Why do aqueous surfactant solutions spread over hydrophobic substrates?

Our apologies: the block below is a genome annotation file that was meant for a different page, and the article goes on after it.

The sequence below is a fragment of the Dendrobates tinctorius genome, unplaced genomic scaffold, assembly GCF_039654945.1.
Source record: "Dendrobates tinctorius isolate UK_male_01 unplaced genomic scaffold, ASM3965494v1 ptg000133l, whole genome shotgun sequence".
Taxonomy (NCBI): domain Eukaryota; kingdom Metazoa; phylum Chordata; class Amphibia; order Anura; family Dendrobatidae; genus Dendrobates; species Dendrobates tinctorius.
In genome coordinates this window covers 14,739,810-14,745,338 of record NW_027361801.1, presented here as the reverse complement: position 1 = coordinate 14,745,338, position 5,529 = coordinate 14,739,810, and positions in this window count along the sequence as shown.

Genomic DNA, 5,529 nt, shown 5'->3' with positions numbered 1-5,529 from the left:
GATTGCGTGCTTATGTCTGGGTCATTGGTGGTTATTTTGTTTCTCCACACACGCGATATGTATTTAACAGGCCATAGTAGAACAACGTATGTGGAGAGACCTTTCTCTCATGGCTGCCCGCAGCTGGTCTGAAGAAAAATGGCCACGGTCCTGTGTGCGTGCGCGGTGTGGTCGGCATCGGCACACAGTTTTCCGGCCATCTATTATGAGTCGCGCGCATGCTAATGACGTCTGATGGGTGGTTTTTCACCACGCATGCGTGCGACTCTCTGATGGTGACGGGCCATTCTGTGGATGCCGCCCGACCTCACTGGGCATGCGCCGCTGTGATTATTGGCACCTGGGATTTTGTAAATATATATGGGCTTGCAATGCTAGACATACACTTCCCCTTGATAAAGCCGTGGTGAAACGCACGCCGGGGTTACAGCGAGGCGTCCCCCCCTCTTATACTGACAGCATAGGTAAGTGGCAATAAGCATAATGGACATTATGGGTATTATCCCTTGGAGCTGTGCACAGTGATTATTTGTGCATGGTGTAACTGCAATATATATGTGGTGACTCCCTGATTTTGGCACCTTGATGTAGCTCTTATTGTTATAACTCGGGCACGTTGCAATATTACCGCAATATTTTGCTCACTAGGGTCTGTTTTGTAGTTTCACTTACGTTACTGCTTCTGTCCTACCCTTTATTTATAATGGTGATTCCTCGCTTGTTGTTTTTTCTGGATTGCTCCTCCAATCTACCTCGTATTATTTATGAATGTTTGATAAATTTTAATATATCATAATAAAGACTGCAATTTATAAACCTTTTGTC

Spreading of aqueous surfactant solution droplets over hydrophobic substrates proceeds in one slow stage at concentration of surfactants below some critical value and in two stages if the surfactant concentration is above the critical value: the fast and relatively short first stage is followed by a slower second stage. It is shown that the kinetics of a slow spreading at concentrations below the critical value and the second stage at concentrations above the critical value are determined by a transfer of surfactant molecules on a bare hydrophobic substrate in front of the moving three-phase contact line (autophilic phenomenon). The latter process results in an increase of the solid–vapour interfacial tension of the hydrophobic solid surface in front of the moving three-phase contact line and spreading as a result. It is proven that the adsorption of surfactant molecules in front of the moving three-phase contact line results in a decrease of the total free energy of the droplet. Hence, the adsorption of surfactants molecules on a bare hydrophobic substrate in front of the moving three-phase contact line is a spontaneous process in spite of an increase of the local solid–vapour interfacial tension. The duration of the first stage of spreading in the case of the surfactant concentration above the critical value correlates well with the duration of adsorption of surfactant molecules onto a liquid– vapour interface. The latter allows assuming that the adsorption on the liquid–vapour interface is the driving mechanism of spreading during the first fast stage of spreading at surfactant concentrations above the critical value. It is discussed why the first stage of spreading does not take place in the case of surfactant concentrations below the critical concentration in spite of the longer duration of adsorption on liquid– vapour interface in this case.
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